Dr. Height’s Hat Immortalized in Metal

The 90-year-old hat maker for Dr. Height is still going strong

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Hats – something the late civil rights icon Dr. Dorothy Height did not leave home without. And now one of Height’s iconic hats will be immortalized as a metal replica in a memorial in front of her southwest Washington home.

“We loved those hats that she wore like a crown,” President Barack Obama said during Height’s eulogy.

The woman behind Height’s crowns was 90-year-old Vanilla Beane. The Height memorial will be a hot-pink design from Beane atop one of the city's obsolete 19th-century emergency call boxes, which the city is trying to restore as works of art, the Associated Press reported.

On the other side of town, Beane’s creations can be found at her boutique, Bene Millinery, 6217 3rd St. NW. You will not find mass-produced headgear here. Distinctive and original, shapes, styles and colors of hats occupy the place.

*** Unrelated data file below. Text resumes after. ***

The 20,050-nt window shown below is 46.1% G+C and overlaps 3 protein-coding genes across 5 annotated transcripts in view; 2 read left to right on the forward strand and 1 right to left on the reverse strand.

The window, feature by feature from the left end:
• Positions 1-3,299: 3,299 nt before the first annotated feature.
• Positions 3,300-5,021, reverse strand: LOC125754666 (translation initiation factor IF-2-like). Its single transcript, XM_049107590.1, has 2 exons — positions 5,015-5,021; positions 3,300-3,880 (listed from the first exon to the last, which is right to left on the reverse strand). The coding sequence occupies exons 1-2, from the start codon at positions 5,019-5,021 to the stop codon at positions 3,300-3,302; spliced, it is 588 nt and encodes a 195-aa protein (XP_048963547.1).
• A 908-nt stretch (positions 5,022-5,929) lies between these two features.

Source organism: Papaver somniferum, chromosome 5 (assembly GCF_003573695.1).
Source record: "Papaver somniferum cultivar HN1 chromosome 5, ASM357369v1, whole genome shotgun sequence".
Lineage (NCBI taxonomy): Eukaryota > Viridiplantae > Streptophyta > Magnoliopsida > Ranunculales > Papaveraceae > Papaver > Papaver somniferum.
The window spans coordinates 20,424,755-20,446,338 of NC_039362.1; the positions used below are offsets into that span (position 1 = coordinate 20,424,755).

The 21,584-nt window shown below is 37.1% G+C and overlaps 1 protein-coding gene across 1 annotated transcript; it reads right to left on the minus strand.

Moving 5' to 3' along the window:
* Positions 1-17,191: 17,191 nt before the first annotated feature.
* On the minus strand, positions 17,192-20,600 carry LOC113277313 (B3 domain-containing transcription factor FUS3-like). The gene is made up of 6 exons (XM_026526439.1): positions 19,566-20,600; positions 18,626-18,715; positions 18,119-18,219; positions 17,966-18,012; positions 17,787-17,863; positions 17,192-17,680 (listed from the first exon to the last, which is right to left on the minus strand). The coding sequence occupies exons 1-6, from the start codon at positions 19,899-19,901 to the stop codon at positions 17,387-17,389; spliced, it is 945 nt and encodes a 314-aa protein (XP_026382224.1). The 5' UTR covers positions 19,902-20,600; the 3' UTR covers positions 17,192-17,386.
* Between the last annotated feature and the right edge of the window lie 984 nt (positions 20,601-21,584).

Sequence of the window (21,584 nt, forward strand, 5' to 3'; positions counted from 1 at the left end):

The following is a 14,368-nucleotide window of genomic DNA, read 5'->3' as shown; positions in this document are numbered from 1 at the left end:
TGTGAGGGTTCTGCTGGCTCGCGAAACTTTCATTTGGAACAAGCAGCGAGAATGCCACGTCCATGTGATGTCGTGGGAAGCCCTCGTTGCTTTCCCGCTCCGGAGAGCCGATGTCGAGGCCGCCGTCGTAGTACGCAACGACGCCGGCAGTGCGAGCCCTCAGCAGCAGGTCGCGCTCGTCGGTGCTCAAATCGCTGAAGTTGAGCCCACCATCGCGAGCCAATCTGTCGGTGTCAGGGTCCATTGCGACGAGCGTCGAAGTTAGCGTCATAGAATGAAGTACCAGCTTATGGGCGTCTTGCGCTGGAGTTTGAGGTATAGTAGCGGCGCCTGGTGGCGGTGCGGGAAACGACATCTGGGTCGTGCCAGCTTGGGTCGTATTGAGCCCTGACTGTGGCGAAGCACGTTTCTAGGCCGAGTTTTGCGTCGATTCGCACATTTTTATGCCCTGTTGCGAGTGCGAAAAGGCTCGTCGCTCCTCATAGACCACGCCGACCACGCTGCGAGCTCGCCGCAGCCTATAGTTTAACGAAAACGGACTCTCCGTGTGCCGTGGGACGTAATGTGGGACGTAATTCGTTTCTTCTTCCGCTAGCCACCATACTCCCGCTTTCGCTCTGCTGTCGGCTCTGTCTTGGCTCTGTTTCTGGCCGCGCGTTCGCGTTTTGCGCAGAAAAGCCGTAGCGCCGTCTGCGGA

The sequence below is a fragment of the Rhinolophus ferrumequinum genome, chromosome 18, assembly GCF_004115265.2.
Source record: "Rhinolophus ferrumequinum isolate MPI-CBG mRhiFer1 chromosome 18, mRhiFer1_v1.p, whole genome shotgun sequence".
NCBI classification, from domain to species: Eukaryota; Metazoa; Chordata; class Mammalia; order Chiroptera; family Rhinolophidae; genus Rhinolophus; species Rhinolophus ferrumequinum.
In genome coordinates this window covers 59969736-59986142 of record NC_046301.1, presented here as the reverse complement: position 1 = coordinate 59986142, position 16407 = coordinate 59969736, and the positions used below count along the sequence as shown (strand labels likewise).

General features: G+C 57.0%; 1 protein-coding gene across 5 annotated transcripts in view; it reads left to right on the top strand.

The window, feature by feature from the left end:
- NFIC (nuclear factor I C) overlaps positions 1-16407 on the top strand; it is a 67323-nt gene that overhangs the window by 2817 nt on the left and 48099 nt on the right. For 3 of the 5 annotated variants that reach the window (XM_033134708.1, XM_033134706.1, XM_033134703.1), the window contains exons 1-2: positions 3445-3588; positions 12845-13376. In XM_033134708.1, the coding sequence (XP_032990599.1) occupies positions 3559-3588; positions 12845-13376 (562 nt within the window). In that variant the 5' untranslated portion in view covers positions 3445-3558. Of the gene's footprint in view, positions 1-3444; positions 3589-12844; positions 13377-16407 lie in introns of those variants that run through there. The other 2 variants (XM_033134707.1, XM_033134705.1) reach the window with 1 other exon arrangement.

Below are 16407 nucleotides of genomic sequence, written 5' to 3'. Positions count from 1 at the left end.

Beane first began making hats as a seamstress for the Washington Millinery Supply in 1955. Beane eventually went to work as a mall clerk but continued to make hats at home and sell them.

The Washington Millinery Supply would also eventually switch products and start selling bridal headpieces instead of hats. The owner says low demand was the reason. But the demand for a unique crown was never a fad in the African American community. And so Beane retired from her mall clerk gig and opened her own store in northwest Washington.

Beane’s custom-made designs could cost up to $500.

Copyright AP - Associated Press
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